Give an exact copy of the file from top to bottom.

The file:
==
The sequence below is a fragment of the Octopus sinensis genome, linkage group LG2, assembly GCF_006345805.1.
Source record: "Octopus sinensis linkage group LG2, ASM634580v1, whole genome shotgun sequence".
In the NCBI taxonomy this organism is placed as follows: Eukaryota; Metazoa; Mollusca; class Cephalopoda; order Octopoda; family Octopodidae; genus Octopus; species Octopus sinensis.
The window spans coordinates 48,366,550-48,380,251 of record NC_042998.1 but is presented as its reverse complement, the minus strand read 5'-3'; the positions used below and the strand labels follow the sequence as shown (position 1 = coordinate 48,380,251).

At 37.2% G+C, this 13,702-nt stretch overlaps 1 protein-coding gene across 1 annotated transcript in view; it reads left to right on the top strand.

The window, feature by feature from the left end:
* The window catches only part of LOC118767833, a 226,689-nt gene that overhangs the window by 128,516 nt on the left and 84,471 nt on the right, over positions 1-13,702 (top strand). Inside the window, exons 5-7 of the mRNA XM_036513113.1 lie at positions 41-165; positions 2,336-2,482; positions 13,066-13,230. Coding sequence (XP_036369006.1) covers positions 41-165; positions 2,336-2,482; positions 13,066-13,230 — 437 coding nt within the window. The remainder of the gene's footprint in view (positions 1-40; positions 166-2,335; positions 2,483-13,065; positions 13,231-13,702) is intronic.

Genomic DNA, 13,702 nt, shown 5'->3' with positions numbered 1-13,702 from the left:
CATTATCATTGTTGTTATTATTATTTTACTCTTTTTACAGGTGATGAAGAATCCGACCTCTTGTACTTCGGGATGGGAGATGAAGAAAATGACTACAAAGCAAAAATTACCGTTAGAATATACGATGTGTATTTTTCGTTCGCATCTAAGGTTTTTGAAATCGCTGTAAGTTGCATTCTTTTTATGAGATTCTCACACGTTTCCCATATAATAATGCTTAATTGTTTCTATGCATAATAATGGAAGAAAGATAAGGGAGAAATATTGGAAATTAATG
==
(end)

The sequence below is a fragment of the Octopus sinensis genome, linkage group LG2, assembly GCF_006345805.1.
Source record: "Octopus sinensis linkage group LG2, ASM634580v1, whole genome shotgun sequence".
In the NCBI taxonomy this organism is placed as follows: Eukaryota; Metazoa; Mollusca; class Cephalopoda; order Octopoda; family Octopodidae; genus Octopus; species Octopus sinensis.
The window spans coordinates 48,366,550-48,380,251 of record NC_042998.1 but is presented as its reverse complement, the minus strand read 5'-3'; the positions used below and the strand labels follow the sequence as shown (position 1 = coordinate 48,380,251).

At 37.2% G+C, this 13,702-nt stretch overlaps 1 protein-coding gene across 1 annotated transcript in view; it reads left to right on the top strand.

The window, feature by feature from the left end:
* The window catches only part of LOC118767833, a 226,689-nt gene that overhangs the window by 128,516 nt on the left and 84,471 nt on the right, over positions 1-13,702 (top strand). Inside the window, exons 5-7 of the mRNA XM_036513113.1 lie at positions 41-165; positions 2,336-2,482; positions 13,066-13,230. Coding sequence (XP_036369006.1) covers positions 41-165; positions 2,336-2,482; positions 13,066-13,230 — 437 coding nt within the window. The remainder of the gene's footprint in view (positions 1-40; positions 166-2,335; positions 2,483-13,065; positions 13,231-13,702) is intronic.

Genomic DNA, 13,702 nt, shown 5'->3' with positions numbered 1-13,702 from the left:
CATTATCATTGTTGTTATTATTATTTTACTCTTTTTACAGGTGATGAAGAATCCGACCTCTTGTACTTCGGGATGGGAGATGAAGAAAATGACTACAAAGCAAAAATTACCGTTAGAATATACGATGTGTATTTTTCGTTCGCATCTAAGGTTTTTGAAATCGCTGTAAGTTGCATTCTTTTTATGAGATTCTCACACGTTTCCCATATAATAATGCTTAATTGTTTCTATGCATAATAATGGAAGAAAGATAAGGGAGAAATATTGGAAATTAATG